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24 hours for a bridge project in Portugal. Polish students' victory

Dobrawa Bies
12 of April '21

A team of Wroclaw University of Technology students, consisting of: Mikołaj Kałużny, Maja Klawitter, Kornel Kurtys, Maria Opłatek and Bartłomiej Tuczapski had 24 hours to develop a conceptual design for a bridge that would connect two banks of the Tagus River in the Portuguese town of Algés. Their idea "SLOW DOWN AROUND" appealed to the judges of the "24H Architecture Competiton", who awarded it first place.

The challenge of the Ideasforward portal's 36th edition of the "24H Architecture Competiton" competition was to prepare in just 24 hours a conceptual design of a bridge with interesting architecture, using ecological solutions and referring to the traditions of Portugal. The organizers did not impose budget restrictions or specific design requirements on the participants. Thus, young architects were able to create a downright futuristic design.

Projekt Slow down
around, aksonometria

Acharacteristic point is the huge glass sphere in the middle of the bridge

© Mikołaj Kałużny, Maja Klawitter, Kornel Kurtys, Maria Opłatek, Bartłomiej Tuczapski

First prize for PWr students

The submitted works were judged by a jury consisting of Portuguese architects Mário Chaves, Ana Lagoa, Pedro Lebre, Inês Estradas, Jorge Palma. From among the submissions, they selected the "SLOW DOWN AROUND" project by a team from Wroclaw University of Technology. The jury appreciated the interesting form of combining three elements of communication: transportation, a promenade and a spherical area as a resting place.

The conceptually rich bridge embodies a unique symbiosis between iconic and historical reference and the preservation of Portuguese natural heritage. The solution presented is visually strong. The dome placed on the bridge refers to futuristic scenarios for preserving the biosphere. It is tocThe interesting form of combining three elements: communication, promenade and dome," Ana Lagoa concluded.

Projekt Slow down
around, rzut

The bridge is located on the Tagus River in the Portuguese town of Algés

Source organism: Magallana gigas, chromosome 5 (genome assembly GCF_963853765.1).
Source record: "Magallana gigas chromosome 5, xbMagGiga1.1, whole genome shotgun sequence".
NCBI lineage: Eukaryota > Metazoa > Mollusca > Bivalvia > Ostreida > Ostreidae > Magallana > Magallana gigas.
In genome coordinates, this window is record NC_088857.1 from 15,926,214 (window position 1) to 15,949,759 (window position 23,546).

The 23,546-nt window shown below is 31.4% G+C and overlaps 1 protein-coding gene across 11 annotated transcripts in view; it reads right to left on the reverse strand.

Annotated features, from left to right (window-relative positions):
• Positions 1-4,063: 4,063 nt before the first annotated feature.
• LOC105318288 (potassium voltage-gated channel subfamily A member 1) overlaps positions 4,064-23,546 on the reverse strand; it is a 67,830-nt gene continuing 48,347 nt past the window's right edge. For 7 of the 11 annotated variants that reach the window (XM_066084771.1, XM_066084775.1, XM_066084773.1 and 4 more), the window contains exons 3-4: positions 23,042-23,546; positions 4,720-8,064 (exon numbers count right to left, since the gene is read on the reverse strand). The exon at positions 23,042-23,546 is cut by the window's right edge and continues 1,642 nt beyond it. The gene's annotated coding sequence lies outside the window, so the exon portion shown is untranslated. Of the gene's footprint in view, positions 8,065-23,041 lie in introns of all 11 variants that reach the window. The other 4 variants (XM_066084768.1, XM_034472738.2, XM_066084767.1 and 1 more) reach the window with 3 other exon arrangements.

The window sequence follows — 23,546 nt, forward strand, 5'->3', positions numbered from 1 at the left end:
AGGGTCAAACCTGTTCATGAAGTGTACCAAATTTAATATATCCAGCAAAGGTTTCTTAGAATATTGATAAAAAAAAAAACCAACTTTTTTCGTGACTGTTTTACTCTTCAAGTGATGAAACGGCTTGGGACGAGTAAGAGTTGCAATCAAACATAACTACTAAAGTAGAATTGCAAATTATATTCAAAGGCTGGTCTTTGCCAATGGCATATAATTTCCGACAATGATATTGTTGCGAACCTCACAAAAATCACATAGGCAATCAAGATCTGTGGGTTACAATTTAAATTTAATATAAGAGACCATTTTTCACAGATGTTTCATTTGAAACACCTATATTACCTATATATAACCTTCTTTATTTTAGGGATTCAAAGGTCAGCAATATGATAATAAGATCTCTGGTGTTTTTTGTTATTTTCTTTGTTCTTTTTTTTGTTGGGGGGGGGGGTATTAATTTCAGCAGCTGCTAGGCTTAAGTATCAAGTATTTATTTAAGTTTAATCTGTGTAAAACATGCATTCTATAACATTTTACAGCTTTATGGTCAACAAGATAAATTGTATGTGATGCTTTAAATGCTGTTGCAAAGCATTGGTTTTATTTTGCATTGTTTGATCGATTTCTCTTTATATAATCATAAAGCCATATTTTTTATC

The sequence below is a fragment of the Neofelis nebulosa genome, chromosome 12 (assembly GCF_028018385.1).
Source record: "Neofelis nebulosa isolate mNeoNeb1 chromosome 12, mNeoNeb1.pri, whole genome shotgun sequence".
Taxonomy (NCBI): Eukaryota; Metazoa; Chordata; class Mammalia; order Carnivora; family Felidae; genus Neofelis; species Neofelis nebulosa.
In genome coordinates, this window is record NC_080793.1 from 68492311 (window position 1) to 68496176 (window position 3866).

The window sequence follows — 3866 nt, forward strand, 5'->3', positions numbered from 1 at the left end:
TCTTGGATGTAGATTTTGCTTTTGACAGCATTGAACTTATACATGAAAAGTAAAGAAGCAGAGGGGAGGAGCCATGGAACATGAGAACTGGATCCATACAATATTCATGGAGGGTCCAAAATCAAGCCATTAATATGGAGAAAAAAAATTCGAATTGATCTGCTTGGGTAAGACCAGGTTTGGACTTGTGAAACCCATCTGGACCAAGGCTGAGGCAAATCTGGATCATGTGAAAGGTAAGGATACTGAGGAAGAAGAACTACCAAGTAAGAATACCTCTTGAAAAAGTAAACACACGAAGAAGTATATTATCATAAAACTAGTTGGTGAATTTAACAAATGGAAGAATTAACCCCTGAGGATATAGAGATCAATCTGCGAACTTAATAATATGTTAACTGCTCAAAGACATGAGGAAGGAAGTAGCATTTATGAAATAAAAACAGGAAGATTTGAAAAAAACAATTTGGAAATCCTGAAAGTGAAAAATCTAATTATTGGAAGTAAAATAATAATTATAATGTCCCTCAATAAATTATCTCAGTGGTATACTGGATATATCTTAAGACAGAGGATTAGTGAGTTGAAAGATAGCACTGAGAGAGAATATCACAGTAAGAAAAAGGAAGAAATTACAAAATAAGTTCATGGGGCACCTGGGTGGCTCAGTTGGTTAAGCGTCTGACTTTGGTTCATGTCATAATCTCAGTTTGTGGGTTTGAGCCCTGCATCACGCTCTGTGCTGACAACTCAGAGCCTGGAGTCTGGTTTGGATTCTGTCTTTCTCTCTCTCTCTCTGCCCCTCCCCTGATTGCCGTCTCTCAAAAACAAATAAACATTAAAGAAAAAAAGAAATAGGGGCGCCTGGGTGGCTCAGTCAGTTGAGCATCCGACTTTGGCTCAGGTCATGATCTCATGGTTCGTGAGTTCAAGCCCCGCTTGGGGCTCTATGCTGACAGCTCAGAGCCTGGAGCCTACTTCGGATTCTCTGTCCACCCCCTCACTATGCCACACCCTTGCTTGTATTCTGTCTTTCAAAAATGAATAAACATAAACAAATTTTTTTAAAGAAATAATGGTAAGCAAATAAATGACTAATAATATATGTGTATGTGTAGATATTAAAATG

© Mikołaj Kałużny, Maja Klawitter, Kornel Kurtys, Maria Opłatek, Bartłomiej Tuczapski

Ecology was also an important aspect for the jury.

As Inês Estradas emphasized:

Made from recycled materials, this project reduces the need for raw materials, saves energy and reduces gas emissions. All of these aspects are important not only for budgeting, but above all with future generations in mind.

Slow down around

The award-winning bridge crosses Portugal's Tagus River and connects the south bank to the north. Proposed by architecture students, the structure measures 6,500 meters in length. The design includes two main transportation paths, which the authors divided into subgroups of communication: vehicular, urban transportation, industrial transportation and a separate pedestrian and bicycle communication.

Projekt Slow down around,
przekrój

The bridge is made of recycled materials

© Mikołaj Kałużny, Maja Klawitter, Kornel Kurtys, Maria Opłatek, Bartłomiej Tuczapski

The bridge, which has a rather simple, repetitive form, allows for a quick crossing thanks to a straight line connecting the two banks. A distinctive point is the huge glass sphere in the middle of the establishment. It forces drivers to slow down and contemplate the surrounding nature. The interior of the dome would be filled with plants that have been classified as extinct species in Portugal. For pedestrians and cyclists, it would be a place for a short rest, relaxing among the greenery and an opportunity to look at flora threatened with extinction.

Because of the idea of reducing vehicular traffic, we created a "sphere of life" that is accessible by non-carbon-emitting transportation. The main idea that pushed us to create the "sphere of life" was to put pedestrian transportation at the top of the hierarchy, as well as to support the extinct species of Portuguese vegetation, the authors explain.

Nagrodzony most
w Portugalii

The interior of the dome is filled with endangered plants

© Mikołaj Kałużny, Maja Klawitter, Kornel Kurtys, Maria Opłatek, Bartłomiej Tuczapski

recycling and sustainable architecture

The award-winning bridges project is an example of sustainable architecture. The young architects envisioned the use of recycled materials and the installation of solar and wind energy harvesting systems, including photovoltaic panels and small windmills that harness wind energy, and walkways that generate electricity from kinetic energy generated by the steps of passersby. The bridge would be built of steel, but the project's authors also proposed using wooden elements for the pedestrian path.

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